Boyd’s Bible Dictionary:

(Sclavonian). Slavery came about under Hebrew institutions. (1) By poverty, when a man sold himself to cancel debt (Lev. 25:3939And if thy brother that dwelleth by thee be waxen poor, and be sold unto thee; thou shalt not compel him to serve as a bondservant: (Leviticus 25:39)); (2) by theft, when restitution could not be made (Ex. 22:33If the sun be risen upon him, there shall be blood shed for him; for he should make full restitution; if he have nothing, then he shall be sold for his theft. (Exodus 22:3)); (3) by parents selling their daughters as concubines (Ex. 21:7-117And if a man sell his daughter to be a maidservant, she shall not go out as the menservants do. 8If she please not her master, who hath betrothed her to himself, then shall he let her be redeemed: to sell her unto a strange nation he shall have no power, seeing he hath dealt deceitfully with her. 9And if he have betrothed her unto his son, he shall deal with her after the manner of daughters. 10If he take him another wife; her food, her raiment, and her duty of marriage, shall he not diminish. 11And if he do not these three unto her, then shall she go out free without money. (Exodus 21:7‑11)). It ended (1) when the debt was paid; (2) on the year of Jubilee (Lev. 25:4040But as an hired servant, and as a sojourner, he shall be with thee, and shall serve thee unto the year of jubilee: (Leviticus 25:40)); (3) at the end of six years of service (Ex. 21:22If thou buy an Hebrew servant, six years he shall serve: and in the seventh he shall go out free for nothing. (Exodus 21:2); Deut. 15:1212And if thy brother, an Hebrew man, or an Hebrew woman, be sold unto thee, and serve thee six years; then in the seventh year thou shalt let him go free from thee. (Deuteronomy 15:12)). This as to Hebrews. As to non-Hebrew slaves, by far the most numerous class, they were purchased (Lev. 25:4545Moreover of the children of the strangers that do sojourn among you, of them shall ye buy, and of their families that are with you, which they begat in your land: and they shall be your possession. (Leviticus 25:45)); or captured in war (Num. 31:26,4026Take the sum of the prey that was taken, both of man and of beast, thou, and Eleazar the priest, and the chief fathers of the congregation: (Numbers 31:26)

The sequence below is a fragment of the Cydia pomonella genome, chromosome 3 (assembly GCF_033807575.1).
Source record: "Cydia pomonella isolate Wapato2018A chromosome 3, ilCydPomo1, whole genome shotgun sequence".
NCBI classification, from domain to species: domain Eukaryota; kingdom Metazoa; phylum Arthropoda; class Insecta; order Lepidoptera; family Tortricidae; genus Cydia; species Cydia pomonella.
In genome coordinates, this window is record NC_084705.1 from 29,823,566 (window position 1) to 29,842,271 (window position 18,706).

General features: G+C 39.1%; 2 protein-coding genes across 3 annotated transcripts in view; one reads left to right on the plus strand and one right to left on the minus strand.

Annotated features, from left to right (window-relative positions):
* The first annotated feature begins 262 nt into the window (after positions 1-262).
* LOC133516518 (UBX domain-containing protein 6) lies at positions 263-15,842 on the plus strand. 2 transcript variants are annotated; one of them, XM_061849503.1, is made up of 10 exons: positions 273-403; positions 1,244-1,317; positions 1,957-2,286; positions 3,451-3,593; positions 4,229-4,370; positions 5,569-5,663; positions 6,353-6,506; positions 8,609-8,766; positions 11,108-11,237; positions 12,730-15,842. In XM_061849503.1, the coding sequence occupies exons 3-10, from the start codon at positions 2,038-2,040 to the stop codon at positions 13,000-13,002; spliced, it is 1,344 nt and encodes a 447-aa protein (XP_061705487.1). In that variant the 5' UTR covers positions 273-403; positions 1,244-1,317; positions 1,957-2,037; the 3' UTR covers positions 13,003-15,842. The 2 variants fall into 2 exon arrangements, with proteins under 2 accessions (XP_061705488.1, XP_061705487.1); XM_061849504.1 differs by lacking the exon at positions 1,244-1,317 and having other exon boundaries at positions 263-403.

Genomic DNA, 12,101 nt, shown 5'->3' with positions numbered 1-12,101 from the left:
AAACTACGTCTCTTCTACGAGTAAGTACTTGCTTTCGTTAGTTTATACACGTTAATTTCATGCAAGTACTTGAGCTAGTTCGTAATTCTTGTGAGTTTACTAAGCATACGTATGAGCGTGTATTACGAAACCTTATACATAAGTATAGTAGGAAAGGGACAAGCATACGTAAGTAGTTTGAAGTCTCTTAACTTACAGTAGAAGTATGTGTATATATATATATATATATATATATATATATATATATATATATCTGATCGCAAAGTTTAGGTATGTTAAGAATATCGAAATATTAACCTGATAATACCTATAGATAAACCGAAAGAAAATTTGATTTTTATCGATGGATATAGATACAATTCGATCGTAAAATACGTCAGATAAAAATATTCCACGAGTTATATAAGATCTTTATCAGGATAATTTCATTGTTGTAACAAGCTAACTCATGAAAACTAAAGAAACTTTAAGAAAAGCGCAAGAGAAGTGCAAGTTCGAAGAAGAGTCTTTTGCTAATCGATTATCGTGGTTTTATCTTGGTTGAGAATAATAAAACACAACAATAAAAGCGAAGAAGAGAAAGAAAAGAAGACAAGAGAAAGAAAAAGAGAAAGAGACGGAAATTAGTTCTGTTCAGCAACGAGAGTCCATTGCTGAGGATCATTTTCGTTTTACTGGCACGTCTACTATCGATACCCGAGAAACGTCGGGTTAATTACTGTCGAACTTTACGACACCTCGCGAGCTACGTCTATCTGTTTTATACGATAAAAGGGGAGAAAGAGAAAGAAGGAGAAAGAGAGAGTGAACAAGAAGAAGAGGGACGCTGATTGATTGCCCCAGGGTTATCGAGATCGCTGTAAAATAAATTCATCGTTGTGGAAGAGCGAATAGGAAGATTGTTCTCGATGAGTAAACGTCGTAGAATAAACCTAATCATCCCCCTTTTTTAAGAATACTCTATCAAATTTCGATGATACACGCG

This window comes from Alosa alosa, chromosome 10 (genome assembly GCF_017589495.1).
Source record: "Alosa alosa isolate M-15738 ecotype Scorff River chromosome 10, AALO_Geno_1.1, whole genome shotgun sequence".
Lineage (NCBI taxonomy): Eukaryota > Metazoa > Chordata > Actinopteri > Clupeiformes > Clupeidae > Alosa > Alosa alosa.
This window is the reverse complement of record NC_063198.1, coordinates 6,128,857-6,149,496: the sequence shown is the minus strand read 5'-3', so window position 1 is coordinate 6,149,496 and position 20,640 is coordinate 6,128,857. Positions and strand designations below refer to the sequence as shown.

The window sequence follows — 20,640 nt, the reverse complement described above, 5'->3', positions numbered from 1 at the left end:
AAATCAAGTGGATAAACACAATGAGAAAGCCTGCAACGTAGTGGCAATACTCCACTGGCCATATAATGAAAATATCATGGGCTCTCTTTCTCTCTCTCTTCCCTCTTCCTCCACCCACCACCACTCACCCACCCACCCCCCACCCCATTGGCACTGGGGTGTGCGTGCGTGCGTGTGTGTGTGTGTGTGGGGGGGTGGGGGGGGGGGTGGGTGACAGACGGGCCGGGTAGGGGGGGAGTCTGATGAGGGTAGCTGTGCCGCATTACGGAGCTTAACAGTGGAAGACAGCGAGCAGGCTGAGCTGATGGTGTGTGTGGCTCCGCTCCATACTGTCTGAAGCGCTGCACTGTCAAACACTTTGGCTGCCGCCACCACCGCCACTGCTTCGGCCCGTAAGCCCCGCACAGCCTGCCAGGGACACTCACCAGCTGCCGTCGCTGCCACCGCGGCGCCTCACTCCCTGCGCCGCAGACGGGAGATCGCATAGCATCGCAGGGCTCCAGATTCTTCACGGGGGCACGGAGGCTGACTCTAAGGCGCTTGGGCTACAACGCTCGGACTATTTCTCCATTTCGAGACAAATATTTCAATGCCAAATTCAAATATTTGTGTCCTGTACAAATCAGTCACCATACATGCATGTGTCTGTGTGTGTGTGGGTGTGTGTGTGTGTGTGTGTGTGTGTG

40And the persons were sixteen thousand; of which the Lord's tribute was thirty and two persons. (Numbers 31:40)
). They were freed if ill treated (Ex. 21:26-2726And if a man smite the eye of his servant, or the eye of his maid, that it perish; he shall let him go free for his eye's sake. 27And if he smite out his manservant's tooth, or his maidservant's tooth; he shall let him go free for his tooth's sake. (Exodus 21:26‑27)); to slay one was murder (Lev. 24:17,2217And he that killeth any man shall surely be put to death. (Leviticus 24:17)
22Ye shall have one manner of law, as well for the stranger, as for one of your own country: for I am the Lord your God. (Leviticus 24:22)
); they were circumcised and had religious privileges (Gen. 17:12-1312And he that is eight days old shall be circumcised among you, every man child in your generations, he that is born in the house, or bought with money of any stranger, which is not of thy seed. 13He that is born in thy house, and he that is bought with thy money, must needs be circumcised: and my covenant shall be in your flesh for an everlasting covenant. (Genesis 17:12‑13)).

From Manners and Customs of the Bible:

This elevation of a slave to a position of high office, though uncommon among Western nations, was not so rare in the East. There, change of fortune was so sudden that the beggar of today might be the noble of tomorrow. Many of the most prominent characters in Oriental history were once slaves. The history of Joseph has in this respect often been paralleled. A most curious illustration of this is given by Harmer in his account of All Bey, who was stolen from his native place in Lesser Asia, near the Black Sea, in 1741, when he was thirteen years old, and was carried into Egypt, where, after varied fortunes, he reached a position next in power to the Pasha. (Observations, vol. 2, p. 520).

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